129. Pomatorhinus erythrogenys.
The Busty-cheeked Scimitar Babbler.
Pomatorhinus erythrogenys, Vigors, P. Z. S. 1831, p. 173; Gould, Cent. pl. 55; Blyth, Cat. p. 140; Horsf. & M. Cat. ii, p. 235; Jerd. B. I. ii, p. 31; Stol. J. A. S. B. xxxvii, pt. ii, p. 37; Godw.-Aust. J. A. S. B. xxxix, pt. ii, p. 209; Hume, N. & F. p. 251; Brooks, S. F. iii, p. 237; Wardlaw Ramsay, Ms, 1878, p. 142; Anders. Yunnan Exped., Aves, p. 634; Hume & Dav. S. F. vi, p. 285; Hume, Cat. no. 405; Scully, S. F. viii, p. 288; Oates, B. B. i, p. 75 ; Sharpe, Cat. B. M. vii, p. 430; Oates in Hume's N. & E. 2nd ed. i, p. 87. Pomatorhinus ferrugilatus, Hodgs. As. Res. xix, p. 180 (1836).
Ban-bukra, at Mussoorie; Yongohut-pho, Lepch.
Coloration. Upper plumage, tail, and the exposed parts of closed wing olive-brown; lores white streaked with grey; some white feathers on the eyelids; a moustachial stripe, red near the bill and then black; forehead, ear-coverts, sides of the neck, thighs, and under tail-coverts chestnut; sides of breast and body chestnut washed with olivaceous; chin, throat, centre of breast, and abdomen white, the chin and throat striped with very pale grey.
Nestlings are rufous all over except on the throat.
Legs and feet brownish fleshy; bill light horny; iris light greenish white, yellowish white, very pale yellow (Hume); iris pearly white (Davison).
Length about 11; tail 4; wing 4; tarsus 1.5; bill from gape 1.5.
The above description applies to birds collected in the Himalayas west of Nepal, whence the type of Vigors's P. erythrogenys came.
All birds from this region, without exception, have the chin and throat white, very sparingly streaked with pale grey. In the countries east of Nepal all birds have the chin, throat, and upper breast dark grey streaked with white. So constant are these characters that the tract from which a specimen came can be instantly known by a glance at the bird.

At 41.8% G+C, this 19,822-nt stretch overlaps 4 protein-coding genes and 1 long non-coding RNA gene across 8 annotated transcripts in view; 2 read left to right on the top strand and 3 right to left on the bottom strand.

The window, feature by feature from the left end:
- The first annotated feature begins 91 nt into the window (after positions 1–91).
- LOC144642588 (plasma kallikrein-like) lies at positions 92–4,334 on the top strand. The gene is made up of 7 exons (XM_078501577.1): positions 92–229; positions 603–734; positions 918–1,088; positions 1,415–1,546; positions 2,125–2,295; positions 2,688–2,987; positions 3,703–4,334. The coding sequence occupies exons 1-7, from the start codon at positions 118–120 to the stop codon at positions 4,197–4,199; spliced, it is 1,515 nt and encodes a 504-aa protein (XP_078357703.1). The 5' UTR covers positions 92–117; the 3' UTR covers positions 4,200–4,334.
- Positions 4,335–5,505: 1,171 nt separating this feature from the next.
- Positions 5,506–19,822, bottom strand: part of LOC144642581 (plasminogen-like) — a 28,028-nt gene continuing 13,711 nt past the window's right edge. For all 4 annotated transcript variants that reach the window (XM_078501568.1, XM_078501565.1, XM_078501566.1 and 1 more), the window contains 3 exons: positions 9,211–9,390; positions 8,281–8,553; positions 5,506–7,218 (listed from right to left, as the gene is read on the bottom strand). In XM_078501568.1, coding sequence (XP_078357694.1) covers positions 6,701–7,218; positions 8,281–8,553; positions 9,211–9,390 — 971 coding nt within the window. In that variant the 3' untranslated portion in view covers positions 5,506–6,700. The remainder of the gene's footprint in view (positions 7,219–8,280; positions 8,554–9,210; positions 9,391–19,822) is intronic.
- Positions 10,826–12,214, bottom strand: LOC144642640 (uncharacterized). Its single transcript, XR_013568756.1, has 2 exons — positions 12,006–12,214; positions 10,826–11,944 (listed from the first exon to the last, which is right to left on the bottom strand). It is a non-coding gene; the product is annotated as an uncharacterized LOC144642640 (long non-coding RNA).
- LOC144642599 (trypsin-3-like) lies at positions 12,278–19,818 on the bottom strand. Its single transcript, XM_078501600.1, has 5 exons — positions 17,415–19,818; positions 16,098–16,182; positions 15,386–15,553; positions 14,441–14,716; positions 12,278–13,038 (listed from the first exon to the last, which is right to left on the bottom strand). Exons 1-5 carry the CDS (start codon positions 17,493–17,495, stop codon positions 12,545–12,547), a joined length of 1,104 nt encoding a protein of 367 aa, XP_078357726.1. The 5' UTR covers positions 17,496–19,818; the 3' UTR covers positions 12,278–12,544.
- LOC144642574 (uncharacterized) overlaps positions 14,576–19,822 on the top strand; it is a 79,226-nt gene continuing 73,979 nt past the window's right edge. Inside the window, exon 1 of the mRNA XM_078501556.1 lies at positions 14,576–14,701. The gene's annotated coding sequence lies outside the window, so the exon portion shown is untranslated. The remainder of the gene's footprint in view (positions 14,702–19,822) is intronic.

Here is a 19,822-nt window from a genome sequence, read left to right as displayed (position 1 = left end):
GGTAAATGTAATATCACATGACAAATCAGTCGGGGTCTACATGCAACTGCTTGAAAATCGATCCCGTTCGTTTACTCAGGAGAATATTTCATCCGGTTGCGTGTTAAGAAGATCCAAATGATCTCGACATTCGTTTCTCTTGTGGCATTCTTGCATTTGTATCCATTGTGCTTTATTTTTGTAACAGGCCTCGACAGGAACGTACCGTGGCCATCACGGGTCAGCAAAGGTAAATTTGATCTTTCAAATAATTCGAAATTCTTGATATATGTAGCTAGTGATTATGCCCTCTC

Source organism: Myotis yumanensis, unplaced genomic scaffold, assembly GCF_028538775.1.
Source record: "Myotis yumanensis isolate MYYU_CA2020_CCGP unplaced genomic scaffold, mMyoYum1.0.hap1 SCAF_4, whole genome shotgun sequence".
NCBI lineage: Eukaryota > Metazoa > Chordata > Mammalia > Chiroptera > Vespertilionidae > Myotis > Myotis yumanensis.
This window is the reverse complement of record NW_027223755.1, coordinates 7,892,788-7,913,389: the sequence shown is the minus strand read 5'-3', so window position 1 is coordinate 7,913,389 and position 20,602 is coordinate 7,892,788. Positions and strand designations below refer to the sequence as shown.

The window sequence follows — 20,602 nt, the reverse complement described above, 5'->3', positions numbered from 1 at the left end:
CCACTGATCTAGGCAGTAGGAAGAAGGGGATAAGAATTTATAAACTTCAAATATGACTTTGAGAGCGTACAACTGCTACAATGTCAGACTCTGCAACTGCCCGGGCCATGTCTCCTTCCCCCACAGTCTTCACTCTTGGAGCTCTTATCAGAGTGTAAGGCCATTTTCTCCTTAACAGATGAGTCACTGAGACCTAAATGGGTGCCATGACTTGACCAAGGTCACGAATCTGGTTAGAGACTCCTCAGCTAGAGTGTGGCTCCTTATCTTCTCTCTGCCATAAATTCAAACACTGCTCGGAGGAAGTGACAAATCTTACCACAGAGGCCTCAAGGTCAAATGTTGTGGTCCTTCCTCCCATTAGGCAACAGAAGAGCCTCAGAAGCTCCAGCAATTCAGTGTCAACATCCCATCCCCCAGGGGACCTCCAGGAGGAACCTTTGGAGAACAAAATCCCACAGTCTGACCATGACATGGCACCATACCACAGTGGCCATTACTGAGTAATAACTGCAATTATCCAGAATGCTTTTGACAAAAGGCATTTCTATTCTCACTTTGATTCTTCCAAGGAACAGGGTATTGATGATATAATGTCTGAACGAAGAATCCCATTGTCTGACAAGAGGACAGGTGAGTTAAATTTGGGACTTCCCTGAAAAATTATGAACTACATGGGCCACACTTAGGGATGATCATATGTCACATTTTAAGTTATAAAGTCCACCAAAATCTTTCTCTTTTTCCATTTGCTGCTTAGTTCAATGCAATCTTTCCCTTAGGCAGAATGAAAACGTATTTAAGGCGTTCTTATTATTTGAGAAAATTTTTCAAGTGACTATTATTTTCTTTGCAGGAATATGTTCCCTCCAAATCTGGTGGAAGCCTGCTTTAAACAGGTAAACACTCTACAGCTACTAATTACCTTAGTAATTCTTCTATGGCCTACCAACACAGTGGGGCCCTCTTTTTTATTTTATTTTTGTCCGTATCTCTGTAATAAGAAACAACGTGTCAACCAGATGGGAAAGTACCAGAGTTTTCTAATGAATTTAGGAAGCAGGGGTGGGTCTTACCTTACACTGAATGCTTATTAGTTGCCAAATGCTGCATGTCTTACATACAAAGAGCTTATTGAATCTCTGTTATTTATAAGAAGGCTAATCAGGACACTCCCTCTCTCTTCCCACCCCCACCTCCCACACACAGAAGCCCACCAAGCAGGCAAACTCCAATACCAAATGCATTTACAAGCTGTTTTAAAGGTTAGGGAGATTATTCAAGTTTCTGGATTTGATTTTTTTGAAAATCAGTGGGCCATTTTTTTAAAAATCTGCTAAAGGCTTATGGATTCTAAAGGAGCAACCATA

When we come to Nepal we find a mixture of both races. Hodgson's collection contains both, but he only figured the grey-throated one. Scully only obtained the grey-throated race in the Nepal valley, but the only two specimens of his that I have been able to examine are not nearly so dark as Sikhim examples, and the same may be said of Hodgson's. Mandelli's Dolaka (E. Nepal) specimens are identical with Sikhim ones, being quite as dark. It thus appears that in Nepal there is an intermediate race, and under these circumstances I have not thought it proper to keep the north-west race distinct from the Sikhim one, but it will probably have to be done hereafter when a complete Nepal series is available for examination. The existing Nepal series is a very bad one.
The Tenasserim bird appears to be distinct, being a small bird with the wing 3.5 and tail 3.7; and the whole chin and throat are pure white without a trace of grey. I have, however, examined only one specimen, and these characters may not be constant *.
The black cheek-stripe is present in all the races and is certainly not a character possessed only by the male. It is found in all well-prepared skins of both sexes.
Distribution. The Himalayas from Murree to Bhutan ; the Khasi hills; Bhamo; the pine-forests of the Salween valley; Thatone, Tenasserim. This species appears to be found at all elevations from 2000 to 10,000 feet or even higher.
Habits, &c. Breeds from April to June, constructing a domed nest of grass and leaves on the ground or in a thick bush close to the ground. The eggs, three or four in number, measure 1.11 by .8.
* Count Salvadori has recently sent me another specimen, procured by Fea in Karennee. It agrees exactly with Hume's Tenasserim bird both in dimensions and colour. The Count has named this race P. imberbis (Ann. Mus. Civ. St. Nat. Genova (2) vii, p. 410, 1889), but too late for the name to be more than noticed here,